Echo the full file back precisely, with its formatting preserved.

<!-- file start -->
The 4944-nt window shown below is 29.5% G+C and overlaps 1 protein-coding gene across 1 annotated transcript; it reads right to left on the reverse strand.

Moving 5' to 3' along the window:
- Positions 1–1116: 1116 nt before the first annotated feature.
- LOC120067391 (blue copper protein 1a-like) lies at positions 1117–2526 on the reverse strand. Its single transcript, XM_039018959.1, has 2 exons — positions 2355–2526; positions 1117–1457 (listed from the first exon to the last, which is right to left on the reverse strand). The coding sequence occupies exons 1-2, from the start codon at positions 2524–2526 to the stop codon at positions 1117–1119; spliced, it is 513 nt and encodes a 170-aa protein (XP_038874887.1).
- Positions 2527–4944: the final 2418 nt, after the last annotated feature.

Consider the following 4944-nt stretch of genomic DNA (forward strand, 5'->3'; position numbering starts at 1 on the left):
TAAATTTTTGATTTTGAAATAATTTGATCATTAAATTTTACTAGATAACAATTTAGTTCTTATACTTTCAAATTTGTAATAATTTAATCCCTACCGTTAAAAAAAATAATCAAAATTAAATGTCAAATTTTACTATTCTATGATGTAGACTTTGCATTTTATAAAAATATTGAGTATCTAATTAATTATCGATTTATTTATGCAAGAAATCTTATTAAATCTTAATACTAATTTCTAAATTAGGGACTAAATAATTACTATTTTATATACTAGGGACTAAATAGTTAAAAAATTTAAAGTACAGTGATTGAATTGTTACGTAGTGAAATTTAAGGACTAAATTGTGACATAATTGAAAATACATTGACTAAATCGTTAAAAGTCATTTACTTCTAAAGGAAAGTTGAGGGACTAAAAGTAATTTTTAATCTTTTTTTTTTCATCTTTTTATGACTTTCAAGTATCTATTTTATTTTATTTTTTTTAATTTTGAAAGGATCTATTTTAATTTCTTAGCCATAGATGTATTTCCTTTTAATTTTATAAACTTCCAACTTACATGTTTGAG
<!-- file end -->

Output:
The 4944-nt window shown below is 29.5% G+C and overlaps 1 protein-coding gene across 1 annotated transcript; it reads right to left on the reverse strand.

Moving 5' to 3' along the window:
- Positions 1–1116: 1116 nt before the first annotated feature.
- LOC120067391 (blue copper protein 1a-like) lies at positions 1117–2526 on the reverse strand. Its single transcript, XM_039018959.1, has 2 exons — positions 2355–2526; positions 1117–1457 (listed from the first exon to the last, which is right to left on the reverse strand). The coding sequence occupies exons 1-2, from the start codon at positions 2524–2526 to the stop codon at positions 1117–1119; spliced, it is 513 nt and encodes a 170-aa protein (XP_038874887.1).
- Positions 2527–4944: the final 2418 nt, after the last annotated feature.

Consider the following 4944-nt stretch of genomic DNA (forward strand, 5'->3'; position numbering starts at 1 on the left):
TAAATTTTTGATTTTGAAATAATTTGATCATTAAATTTTACTAGATAACAATTTAGTTCTTATACTTTCAAATTTGTAATAATTTAATCCCTACCGTTAAAAAAAATAATCAAAATTAAATGTCAAATTTTACTATTCTATGATGTAGACTTTGCATTTTATAAAAATATTGAGTATCTAATTAATTATCGATTTATTTATGCAAGAAATCTTATTAAATCTTAATACTAATTTCTAAATTAGGGACTAAATAATTACTATTTTATATACTAGGGACTAAATAGTTAAAAAATTTAAAGTACAGTGATTGAATTGTTACGTAGTGAAATTTAAGGACTAAATTGTGACATAATTGAAAATACATTGACTAAATCGTTAAAAGTCATTTACTTCTAAAGGAAAGTTGAGGGACTAAAAGTAATTTTTAATCTTTTTTTTTTCATCTTTTTATGACTTTCAAGTATCTATTTTATTTTATTTTTTTTAATTTTGAAAGGATCTATTTTAATTTCTTAGCCATAGATGTATTTCCTTTTAATTTTATAAACTTCCAACTTACATGTTTGAG